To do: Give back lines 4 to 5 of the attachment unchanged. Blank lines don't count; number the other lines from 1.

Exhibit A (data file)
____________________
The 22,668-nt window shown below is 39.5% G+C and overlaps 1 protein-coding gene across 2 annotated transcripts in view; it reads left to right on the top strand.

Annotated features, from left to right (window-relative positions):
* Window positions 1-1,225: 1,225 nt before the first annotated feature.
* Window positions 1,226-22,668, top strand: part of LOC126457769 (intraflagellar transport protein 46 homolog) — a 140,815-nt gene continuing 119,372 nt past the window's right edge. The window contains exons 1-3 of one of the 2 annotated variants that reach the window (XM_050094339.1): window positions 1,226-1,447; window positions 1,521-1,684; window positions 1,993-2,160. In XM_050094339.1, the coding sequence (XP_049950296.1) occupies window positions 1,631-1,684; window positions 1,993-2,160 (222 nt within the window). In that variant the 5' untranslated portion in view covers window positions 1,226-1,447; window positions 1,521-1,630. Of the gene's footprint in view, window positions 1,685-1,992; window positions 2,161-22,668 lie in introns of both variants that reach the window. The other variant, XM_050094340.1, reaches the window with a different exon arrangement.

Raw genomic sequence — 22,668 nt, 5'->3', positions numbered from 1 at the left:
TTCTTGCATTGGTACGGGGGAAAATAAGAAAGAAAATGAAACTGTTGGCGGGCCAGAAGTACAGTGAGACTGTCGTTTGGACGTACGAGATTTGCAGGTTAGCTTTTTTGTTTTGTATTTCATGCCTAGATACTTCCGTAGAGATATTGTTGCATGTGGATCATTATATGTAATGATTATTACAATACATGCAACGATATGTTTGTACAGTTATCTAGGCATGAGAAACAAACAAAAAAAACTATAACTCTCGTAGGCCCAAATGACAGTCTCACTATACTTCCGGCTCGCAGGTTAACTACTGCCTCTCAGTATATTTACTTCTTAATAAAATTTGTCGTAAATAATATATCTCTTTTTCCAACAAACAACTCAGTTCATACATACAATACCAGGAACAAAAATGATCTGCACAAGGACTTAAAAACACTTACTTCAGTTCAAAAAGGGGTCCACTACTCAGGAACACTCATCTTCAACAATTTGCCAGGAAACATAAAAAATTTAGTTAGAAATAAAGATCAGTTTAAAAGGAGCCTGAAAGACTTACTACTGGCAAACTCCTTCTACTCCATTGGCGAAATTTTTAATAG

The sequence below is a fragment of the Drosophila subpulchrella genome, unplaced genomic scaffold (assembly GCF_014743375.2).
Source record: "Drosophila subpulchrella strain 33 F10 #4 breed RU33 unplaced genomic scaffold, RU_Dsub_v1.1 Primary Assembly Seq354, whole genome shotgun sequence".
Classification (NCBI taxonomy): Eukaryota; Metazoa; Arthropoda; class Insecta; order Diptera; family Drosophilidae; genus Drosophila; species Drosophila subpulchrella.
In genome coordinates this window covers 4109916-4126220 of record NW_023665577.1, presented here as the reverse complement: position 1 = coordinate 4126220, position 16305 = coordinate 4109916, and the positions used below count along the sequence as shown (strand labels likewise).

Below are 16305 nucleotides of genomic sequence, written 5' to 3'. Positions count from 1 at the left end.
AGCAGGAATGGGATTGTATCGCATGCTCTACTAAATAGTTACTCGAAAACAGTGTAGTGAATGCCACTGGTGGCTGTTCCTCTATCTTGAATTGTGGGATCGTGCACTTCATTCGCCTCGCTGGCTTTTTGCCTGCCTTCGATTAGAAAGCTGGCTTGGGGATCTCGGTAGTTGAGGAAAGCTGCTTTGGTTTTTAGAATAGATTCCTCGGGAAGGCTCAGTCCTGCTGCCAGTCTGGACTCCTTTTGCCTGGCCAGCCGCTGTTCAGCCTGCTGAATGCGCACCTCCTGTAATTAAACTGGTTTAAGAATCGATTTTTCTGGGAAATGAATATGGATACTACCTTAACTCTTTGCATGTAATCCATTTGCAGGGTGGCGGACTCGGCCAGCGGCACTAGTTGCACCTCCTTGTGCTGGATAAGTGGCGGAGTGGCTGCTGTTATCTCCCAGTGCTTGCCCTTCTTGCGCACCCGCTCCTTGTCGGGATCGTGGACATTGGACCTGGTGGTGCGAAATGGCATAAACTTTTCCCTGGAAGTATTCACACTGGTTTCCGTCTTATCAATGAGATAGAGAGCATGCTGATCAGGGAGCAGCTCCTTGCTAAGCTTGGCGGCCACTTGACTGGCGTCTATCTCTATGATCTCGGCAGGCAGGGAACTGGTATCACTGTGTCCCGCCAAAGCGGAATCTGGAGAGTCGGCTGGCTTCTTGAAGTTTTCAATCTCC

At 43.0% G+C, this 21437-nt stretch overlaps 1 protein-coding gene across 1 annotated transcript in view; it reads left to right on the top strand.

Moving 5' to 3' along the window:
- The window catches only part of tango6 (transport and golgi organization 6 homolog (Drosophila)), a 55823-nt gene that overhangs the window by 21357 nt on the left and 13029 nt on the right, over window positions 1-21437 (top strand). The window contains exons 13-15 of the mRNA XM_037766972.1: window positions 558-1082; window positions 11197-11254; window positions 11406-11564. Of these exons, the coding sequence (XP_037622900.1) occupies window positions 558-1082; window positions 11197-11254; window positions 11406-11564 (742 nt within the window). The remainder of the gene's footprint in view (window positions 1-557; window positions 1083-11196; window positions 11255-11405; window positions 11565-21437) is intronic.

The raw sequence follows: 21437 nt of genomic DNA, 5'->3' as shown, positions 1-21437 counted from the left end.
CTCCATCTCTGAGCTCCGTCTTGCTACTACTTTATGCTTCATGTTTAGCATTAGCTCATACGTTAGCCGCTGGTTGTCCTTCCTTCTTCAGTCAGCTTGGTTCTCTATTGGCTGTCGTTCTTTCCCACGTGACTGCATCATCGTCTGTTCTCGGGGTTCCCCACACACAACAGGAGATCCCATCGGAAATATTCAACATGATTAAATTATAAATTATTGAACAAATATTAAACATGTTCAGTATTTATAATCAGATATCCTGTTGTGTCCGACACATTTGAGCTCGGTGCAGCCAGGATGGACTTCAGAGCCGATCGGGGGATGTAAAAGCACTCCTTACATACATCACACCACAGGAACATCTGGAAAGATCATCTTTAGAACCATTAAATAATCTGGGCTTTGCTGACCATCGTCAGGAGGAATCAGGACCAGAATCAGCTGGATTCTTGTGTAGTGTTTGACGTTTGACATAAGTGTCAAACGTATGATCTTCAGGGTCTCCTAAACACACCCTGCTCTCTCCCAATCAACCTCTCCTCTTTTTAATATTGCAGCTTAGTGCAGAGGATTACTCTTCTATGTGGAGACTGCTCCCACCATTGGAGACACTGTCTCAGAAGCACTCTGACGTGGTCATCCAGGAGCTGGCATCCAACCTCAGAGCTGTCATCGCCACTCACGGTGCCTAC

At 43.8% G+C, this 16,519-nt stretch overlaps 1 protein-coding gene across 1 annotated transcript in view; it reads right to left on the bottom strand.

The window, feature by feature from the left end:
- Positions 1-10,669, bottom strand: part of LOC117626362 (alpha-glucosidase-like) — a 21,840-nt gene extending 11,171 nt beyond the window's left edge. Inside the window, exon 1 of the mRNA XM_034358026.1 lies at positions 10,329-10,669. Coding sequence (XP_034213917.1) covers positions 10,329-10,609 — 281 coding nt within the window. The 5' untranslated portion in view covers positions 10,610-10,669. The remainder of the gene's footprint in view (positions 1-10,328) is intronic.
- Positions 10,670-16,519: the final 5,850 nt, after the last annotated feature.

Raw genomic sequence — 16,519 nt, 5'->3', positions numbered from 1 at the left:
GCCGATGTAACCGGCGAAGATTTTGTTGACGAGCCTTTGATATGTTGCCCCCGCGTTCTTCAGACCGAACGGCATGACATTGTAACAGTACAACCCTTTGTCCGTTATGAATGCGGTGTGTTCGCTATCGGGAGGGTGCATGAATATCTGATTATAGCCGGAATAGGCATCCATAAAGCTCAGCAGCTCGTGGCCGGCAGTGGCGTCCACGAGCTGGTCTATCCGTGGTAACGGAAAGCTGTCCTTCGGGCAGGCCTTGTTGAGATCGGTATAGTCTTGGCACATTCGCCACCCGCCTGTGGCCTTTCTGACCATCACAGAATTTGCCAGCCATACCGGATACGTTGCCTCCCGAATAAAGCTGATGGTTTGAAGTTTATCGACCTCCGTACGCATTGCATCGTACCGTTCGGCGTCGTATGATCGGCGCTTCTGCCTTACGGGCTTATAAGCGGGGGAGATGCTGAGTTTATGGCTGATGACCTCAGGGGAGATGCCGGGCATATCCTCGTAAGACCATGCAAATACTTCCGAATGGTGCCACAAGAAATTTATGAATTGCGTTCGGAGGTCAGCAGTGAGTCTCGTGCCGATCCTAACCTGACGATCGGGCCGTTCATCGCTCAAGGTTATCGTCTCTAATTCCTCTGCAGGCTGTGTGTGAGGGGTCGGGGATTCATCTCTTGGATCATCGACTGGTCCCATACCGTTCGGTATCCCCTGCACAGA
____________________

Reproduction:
* Window positions 1,226-22,668, top strand: part of LOC126457769 (intraflagellar transport protein 46 homolog) — a 140,815-nt gene continuing 119,372 nt past the window's right edge. The window contains exons 1-3 of one of the 2 annotated variants that reach the window (XM_050094339.1): window positions 1,226-1,447; window positions 1,521-1,684; window positions 1,993-2,160. In XM_050094339.1, the coding sequence (XP_049950296.1) occupies window positions 1,631-1,684; window positions 1,993-2,160 (222 nt within the window). In that variant the 5' untranslated portion in view covers window positions 1,226-1,447; window positions 1,521-1,630. Of the gene's footprint in view, window positions 1,685-1,992; window positions 2,161-22,668 lie in introns of both variants that reach the window. The other variant, XM_050094340.1, reaches the window with a different exon arrangement.

Raw genomic sequence — 22,668 nt, 5'->3', positions numbered from 1 at the left: